Ato Amde Akalework, 74, has been immersed in the leather industry since his youth. He is often described as a smart and detail-oriented manager who knew every inch of the business. We are sitting in his office in a residential area close to St. Bisrate Gebriel Church in Addis Ababa for this interview.
A man of deeply ingrained honour and integrity, he treated others with deference and respect. His physical presence— robust, elegant, sparkling eyes, – makes you relax under the force of his affability.
When I met Ato Amde, it was shortly after his return from France, where he goes for an annual visit. “The first time I went there, I must have been nine. It was for a medical check-up. My heart was beating and pounding so hard and loud and when I had a check-up, the physicians suspected that it was a cardiovascular disease. My uncle, Teshafi Tizaz Aklilu and his wife, Madame Colette brought me to Paris. It turns out there was no problem and my heart was perfectly healthy. The doctortold us that thin people were blessed with feeling our heartbeats more easily than people of average weight.” Yet this occasion became the first introduction to country that Ato Amde Akalework would grow to love.
In his office hangs a collection of historic black and white family photographs, including that of his father and uncle who were executed on November 1974 along with 62 former ministers, generals and dignitaries by the military regime. Amde is the son of the prominent official in the imperial government, Akalework Habtwold, who rose from humble background to eminent government positions.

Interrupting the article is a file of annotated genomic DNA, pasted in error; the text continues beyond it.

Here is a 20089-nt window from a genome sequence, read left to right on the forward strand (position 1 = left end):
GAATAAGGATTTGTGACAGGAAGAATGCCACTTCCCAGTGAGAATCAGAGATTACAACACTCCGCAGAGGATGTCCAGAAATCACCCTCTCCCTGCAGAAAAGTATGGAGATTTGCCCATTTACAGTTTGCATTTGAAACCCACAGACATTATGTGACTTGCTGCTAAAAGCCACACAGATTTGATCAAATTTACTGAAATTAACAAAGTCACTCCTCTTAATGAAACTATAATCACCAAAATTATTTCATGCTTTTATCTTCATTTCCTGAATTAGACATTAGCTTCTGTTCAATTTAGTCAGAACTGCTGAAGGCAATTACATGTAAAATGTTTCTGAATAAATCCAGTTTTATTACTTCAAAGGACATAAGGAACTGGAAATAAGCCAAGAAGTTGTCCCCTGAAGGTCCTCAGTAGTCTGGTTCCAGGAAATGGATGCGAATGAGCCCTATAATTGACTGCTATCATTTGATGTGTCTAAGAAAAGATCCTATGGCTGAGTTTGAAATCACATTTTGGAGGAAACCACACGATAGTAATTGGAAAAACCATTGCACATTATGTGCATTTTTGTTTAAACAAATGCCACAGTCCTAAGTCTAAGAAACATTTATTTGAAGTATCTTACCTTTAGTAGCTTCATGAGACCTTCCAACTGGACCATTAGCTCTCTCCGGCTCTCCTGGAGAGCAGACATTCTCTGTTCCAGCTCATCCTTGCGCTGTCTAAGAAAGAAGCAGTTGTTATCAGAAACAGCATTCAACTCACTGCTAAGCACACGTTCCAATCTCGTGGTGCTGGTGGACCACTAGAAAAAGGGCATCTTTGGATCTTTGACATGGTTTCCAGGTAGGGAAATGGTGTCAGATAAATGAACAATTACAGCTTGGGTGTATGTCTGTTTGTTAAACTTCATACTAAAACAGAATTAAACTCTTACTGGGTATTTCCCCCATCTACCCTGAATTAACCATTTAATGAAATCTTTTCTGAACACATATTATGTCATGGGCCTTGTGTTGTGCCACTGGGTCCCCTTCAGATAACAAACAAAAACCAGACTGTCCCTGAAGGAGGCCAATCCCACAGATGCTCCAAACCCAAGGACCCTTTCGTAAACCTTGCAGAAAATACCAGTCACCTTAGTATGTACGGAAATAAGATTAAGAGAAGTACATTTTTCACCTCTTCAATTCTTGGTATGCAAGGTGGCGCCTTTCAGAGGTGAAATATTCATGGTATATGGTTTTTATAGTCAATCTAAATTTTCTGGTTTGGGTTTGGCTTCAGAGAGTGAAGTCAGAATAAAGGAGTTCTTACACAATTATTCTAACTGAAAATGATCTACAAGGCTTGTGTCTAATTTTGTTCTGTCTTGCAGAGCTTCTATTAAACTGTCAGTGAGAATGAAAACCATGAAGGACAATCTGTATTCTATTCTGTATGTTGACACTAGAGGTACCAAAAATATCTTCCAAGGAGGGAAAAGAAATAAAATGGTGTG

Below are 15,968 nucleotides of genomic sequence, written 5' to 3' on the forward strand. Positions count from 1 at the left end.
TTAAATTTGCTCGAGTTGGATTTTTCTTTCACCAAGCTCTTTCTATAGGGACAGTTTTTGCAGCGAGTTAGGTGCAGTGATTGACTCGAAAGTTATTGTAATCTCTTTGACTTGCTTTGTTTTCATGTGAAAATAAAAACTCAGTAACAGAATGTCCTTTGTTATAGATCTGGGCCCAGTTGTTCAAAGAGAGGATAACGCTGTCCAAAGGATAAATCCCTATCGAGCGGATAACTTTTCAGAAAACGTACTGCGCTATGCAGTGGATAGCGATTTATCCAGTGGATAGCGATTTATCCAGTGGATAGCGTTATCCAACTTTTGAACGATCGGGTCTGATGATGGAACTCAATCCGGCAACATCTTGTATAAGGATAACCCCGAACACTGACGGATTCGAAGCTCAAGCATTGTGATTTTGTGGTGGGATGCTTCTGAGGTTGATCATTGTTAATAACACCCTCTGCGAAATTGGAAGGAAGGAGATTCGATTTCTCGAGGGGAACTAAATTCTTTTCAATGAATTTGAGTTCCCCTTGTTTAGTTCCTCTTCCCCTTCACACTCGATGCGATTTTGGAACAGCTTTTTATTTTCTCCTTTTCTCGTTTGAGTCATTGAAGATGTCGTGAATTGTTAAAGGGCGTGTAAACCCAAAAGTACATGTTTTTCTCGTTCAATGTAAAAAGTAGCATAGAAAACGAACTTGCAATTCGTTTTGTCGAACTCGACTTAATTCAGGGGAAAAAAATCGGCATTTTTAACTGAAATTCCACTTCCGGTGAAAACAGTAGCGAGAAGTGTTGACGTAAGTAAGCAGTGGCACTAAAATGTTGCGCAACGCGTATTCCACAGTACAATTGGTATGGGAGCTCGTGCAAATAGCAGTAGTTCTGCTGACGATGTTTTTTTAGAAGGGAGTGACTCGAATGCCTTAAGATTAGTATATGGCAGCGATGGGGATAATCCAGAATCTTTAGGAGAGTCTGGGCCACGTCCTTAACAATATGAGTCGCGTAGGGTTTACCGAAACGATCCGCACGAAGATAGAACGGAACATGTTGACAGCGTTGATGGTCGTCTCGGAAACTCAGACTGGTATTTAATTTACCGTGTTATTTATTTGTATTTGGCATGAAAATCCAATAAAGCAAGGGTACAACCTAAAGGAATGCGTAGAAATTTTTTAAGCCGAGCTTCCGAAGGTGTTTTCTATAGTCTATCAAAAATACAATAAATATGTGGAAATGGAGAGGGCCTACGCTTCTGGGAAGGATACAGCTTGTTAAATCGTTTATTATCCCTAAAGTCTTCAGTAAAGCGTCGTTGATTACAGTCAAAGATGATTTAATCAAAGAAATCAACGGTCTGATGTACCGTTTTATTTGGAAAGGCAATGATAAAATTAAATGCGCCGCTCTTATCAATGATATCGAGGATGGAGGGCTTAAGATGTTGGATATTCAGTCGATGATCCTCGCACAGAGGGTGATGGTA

Ato Akalework served as Ethiopian ambassador to France (1958-62), Minister of Justice (1969-74), Minister of Agriculture (1962-66), Minister of Education (1947-55, 1967-69) and the first African President of the UNESCO General Assembly (1960-62). Amde’s uncle, the Sorbonne-educated Aklilu Habtwold assumed a more prominent role, from Vice-Minister in the Ministry of Pen to Vice Minister and full Minister of Foreign Affairs from 1943 to 1957 and Prime Minister from 1961 to 1974.
Amde had generally enjoyed a privileged upbringing, attending the French school, Lycée Guebre-Mariam, following the family tradition. When he was14 years old, he followed his father to Paris where he had been appointed ambassador. There he would spend three and half years.